In the twilight of both the Soviet Union and her marriage, Irina Mikhailova decided to leave Belarus after receiving an invitation to work in Cuba. She had enough with the corruption and opacity of the system that followed the nuclear plant explosion in Chernobyl.
“They kept everything hidden,”Mikhailova says about the worst nuclear meltdown in history that spread radiation over hundreds of miles across Europe. It was April 26, 1986, the same day her daughter Masha Ugryumova, was born.
Mikhailova’s way out of the Iron Curtain and her six-year marriage was by horse… sort of.
She’s a specialist in dressage, an elite highly-skilled equestrian competition in which horses march in place, spin in circles, and move sideways and forward at the same time. It’s sort of like horse dancing.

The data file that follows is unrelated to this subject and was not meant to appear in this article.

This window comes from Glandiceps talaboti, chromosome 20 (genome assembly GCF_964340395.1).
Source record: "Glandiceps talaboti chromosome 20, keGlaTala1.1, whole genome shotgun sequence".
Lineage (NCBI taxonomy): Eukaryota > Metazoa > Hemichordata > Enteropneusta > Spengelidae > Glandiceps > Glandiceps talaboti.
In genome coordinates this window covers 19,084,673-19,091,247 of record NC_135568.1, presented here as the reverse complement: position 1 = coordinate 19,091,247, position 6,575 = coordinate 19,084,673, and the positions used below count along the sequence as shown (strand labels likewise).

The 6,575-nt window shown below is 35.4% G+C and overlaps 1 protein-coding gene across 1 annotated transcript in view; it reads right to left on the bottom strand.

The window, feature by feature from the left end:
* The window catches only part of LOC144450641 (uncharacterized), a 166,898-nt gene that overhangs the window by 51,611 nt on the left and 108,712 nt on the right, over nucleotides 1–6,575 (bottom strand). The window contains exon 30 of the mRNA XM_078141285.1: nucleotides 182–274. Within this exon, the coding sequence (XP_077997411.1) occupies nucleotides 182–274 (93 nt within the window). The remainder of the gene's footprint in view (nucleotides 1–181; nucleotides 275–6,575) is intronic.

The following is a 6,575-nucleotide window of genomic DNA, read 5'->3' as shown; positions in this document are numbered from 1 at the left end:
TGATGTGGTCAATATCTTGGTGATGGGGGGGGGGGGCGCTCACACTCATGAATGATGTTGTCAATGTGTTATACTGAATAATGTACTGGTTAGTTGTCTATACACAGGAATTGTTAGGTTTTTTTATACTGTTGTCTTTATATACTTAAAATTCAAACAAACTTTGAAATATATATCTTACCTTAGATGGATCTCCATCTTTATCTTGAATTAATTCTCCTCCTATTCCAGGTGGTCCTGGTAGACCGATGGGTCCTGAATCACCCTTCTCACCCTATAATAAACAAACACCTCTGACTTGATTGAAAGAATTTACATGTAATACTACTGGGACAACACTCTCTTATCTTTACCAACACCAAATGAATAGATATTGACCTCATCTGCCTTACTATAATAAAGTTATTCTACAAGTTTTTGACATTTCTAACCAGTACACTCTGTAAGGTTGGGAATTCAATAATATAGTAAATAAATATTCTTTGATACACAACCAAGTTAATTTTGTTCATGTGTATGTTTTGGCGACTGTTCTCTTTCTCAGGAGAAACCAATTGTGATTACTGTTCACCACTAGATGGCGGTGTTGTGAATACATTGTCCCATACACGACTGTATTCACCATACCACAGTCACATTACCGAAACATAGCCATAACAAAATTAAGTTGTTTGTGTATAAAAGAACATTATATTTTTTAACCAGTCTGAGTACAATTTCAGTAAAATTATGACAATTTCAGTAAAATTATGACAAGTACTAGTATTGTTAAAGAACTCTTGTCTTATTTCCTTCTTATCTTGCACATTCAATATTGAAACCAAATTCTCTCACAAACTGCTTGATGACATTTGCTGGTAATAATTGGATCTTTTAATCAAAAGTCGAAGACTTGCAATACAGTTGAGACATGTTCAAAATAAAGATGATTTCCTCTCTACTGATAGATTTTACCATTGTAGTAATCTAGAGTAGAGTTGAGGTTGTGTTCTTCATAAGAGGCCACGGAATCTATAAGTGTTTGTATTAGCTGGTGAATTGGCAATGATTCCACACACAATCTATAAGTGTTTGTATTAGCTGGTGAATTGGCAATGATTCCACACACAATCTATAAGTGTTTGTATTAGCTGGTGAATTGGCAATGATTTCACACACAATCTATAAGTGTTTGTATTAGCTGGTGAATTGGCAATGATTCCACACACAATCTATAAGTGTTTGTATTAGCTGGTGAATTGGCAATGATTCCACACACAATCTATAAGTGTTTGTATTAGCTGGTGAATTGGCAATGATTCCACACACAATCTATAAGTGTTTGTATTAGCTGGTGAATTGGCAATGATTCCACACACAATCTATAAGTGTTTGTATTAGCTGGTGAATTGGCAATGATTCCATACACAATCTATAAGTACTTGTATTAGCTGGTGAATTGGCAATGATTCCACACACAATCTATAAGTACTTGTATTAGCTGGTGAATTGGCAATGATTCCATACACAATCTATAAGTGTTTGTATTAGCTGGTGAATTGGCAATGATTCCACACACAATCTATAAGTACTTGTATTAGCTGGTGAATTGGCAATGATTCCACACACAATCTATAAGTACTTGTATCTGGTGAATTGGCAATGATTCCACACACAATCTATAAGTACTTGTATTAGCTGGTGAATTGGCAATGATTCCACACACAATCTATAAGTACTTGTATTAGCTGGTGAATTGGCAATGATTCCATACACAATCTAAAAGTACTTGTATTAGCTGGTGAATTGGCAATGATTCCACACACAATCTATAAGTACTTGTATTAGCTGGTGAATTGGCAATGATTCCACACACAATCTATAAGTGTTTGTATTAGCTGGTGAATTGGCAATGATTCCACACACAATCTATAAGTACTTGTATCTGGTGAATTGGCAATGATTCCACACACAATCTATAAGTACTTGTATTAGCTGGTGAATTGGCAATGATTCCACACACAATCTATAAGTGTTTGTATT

Cultural shocks like the misuse of the word “mañana” (tomorrow), disturbing entrance signs at Cuban kindergartens, hot weather and tropical fruits: all are components of this ride.
Images: Fernando Hernández Becerra
2 thoughts on “Mother and Daughter Trot from Belarus to the Americas”
I loved the story for several reasons. First because even though the odds were against her, she left her husband and left her country to protect her daughter and herself, this shows strength and bravery. Then when living in Cuba and all the sovietics left, she stayed, this shows again her strength and empowerement, taking care of her own destiny she neverd turned back and went for the win. Last but not least, they became Mexicans, I am Mexican so it feels good to know that they found themselves a home here.